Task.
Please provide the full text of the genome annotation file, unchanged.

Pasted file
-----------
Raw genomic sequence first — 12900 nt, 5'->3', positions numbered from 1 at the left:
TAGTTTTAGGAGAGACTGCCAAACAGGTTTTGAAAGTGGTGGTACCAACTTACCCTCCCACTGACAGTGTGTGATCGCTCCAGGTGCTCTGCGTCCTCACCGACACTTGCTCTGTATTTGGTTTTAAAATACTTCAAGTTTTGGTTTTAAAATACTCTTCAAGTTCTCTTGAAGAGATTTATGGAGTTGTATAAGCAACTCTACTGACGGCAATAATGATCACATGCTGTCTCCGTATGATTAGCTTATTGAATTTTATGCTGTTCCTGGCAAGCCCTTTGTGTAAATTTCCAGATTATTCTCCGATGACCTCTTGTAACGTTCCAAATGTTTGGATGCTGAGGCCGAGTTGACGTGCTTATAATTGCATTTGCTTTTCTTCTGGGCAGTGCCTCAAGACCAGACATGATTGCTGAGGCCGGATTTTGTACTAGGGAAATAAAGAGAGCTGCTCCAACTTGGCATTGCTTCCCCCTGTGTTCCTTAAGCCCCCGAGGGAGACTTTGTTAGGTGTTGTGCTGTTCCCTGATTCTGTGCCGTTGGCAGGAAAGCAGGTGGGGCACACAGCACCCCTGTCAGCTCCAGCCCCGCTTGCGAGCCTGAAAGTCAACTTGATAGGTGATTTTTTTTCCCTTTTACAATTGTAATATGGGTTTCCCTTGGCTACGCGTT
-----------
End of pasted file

Raw genomic sequence first — 12900 nt, 5'->3', positions numbered from 1 at the left:
TAGTTTTAGGAGAGACTGCCAAACAGGTTTTGAAAGTGGTGGTACCAACTTACCCTCCCACTGACAGTGTGTGATCGCTCCAGGTGCTCTGCGTCCTCACCGACACTTGCTCTGTATTTGGTTTTAAAATACTTCAAGTTTTGGTTTTAAAATACTCTTCAAGTTCTCTTGAAGAGATTTATGGAGTTGTATAAGCAACTCTACTGACGGCAATAATGATCACATGCTGTCTCCGTATGATTAGCTTATTGAATTTTATGCTGTTCCTGGCAAGCCCTTTGTGTAAATTTCCAGATTATTCTCCGATGACCTCTTGTAACGTTCCAAATGTTTGGATGCTGAGGCCGAGTTGACGTGCTTATAATTGCATTTGCTTTTCTTCTGGGCAGTGCCTCAAGACCAGACATGATTGCTGAGGCCGGATTTTGTACTAGGGAAATAAAGAGAGCTGCTCCAACTTGGCATTGCTTCCCCCTGTGTTCCTTAAGCCCCCGAGGGAGACTTTGTTAGGTGTTGTGCTGTTCCCTGATTCTGTGCCGTTGGCAGGAAAGCAGGTGGGGCACACAGCACCCCTGTCAGCTCCAGCCCCGCTTGCGAGCCTGAAAGTCAACTTGATAGGTGATTTTTTTTCCCTTTTACAATTGTAATATGGGTTTCCCTTGGCTACGCGTT